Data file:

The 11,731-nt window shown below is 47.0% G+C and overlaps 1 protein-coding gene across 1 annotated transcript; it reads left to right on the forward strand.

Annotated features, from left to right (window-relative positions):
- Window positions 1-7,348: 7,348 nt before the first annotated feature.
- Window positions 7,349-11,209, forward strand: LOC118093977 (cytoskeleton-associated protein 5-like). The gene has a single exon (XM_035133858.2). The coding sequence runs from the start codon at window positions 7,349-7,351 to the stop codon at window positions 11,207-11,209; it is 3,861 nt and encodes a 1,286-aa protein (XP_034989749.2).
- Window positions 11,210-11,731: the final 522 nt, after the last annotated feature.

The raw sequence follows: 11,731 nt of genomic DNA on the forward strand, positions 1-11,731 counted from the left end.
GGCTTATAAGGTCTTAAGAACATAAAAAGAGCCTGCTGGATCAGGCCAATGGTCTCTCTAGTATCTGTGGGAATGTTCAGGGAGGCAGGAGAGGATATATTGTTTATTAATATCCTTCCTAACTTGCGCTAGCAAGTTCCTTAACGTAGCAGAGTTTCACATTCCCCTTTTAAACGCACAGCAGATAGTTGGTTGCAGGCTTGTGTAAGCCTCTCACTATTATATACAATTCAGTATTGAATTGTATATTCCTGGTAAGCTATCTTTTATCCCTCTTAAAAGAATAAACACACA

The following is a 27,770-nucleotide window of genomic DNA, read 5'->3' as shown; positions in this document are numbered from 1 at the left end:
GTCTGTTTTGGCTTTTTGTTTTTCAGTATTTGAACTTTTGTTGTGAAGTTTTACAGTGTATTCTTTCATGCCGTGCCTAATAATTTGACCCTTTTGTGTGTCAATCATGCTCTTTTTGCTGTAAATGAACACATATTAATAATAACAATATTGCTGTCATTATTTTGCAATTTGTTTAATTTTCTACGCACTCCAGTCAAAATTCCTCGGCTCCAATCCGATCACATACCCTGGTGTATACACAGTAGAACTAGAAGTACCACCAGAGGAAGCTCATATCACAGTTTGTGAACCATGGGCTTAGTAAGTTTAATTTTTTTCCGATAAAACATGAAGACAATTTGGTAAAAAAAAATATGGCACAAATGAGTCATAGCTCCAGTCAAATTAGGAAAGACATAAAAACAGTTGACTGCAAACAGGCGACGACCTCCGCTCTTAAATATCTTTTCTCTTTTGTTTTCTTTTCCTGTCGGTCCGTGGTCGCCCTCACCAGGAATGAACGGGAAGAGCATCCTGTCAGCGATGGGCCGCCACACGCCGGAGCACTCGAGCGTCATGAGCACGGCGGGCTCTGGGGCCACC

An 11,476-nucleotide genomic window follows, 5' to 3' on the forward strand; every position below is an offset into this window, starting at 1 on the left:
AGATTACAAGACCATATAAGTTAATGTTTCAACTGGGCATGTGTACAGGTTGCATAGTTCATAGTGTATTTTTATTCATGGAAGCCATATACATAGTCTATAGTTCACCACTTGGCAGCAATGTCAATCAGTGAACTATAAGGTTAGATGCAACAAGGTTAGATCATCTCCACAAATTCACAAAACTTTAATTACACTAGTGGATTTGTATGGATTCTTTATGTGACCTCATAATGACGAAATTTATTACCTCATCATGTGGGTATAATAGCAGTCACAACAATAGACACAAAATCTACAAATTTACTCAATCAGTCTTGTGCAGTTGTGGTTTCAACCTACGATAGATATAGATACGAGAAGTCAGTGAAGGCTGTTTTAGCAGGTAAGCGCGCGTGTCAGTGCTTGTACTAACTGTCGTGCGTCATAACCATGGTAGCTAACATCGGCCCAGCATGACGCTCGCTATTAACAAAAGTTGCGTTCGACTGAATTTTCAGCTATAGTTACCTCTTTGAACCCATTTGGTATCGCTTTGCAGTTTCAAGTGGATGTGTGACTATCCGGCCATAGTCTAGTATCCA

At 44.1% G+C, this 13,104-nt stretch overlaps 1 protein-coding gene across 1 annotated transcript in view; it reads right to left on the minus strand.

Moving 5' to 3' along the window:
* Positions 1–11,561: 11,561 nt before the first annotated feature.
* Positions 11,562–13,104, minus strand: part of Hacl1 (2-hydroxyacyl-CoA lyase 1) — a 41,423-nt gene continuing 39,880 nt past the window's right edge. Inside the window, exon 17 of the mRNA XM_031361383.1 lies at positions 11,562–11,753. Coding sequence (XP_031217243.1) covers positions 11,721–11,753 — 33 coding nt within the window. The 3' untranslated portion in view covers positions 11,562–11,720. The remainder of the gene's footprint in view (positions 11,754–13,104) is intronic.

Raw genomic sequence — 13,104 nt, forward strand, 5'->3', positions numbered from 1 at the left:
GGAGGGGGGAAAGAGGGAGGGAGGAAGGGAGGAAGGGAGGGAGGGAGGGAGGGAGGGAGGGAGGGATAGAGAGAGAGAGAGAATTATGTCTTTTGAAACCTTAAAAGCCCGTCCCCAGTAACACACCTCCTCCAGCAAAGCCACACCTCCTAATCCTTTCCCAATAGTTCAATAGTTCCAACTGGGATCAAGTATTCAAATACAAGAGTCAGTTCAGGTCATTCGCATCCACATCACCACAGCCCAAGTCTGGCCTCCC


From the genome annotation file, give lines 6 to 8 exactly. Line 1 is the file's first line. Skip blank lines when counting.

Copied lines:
The raw sequence follows: 11,731 nt of genomic DNA on the forward strand, positions 1-11,731 counted from the left end.
GGCTTATAAGGTCTTAAGAACATAAAAAGAGCCTGCTGGATCAGGCCAATGGTCTCTCTAGTATCTGTGGGAATGTTCAGGGAGGCAGGAGAGGATATATTGTTTATTAATATCCTTCCTAACTTGCGCTAGCAAGTTCCTTAACGTAGCAGAGTTTCACATTCCCCTTTTAAACGCACAGCAGATAGTTGGTTGCAGGCTTGTGTAAGCCTCTCACTATTATATACAATTCAGTATTGAATTGTATATTCCTGGTAAGCTATCTTTTATCCCTCTTAAAAGAATAAACACACA

The following is a 27,770-nucleotide window of genomic DNA, read 5'->3' as shown; positions in this document are numbered from 1 at the left end: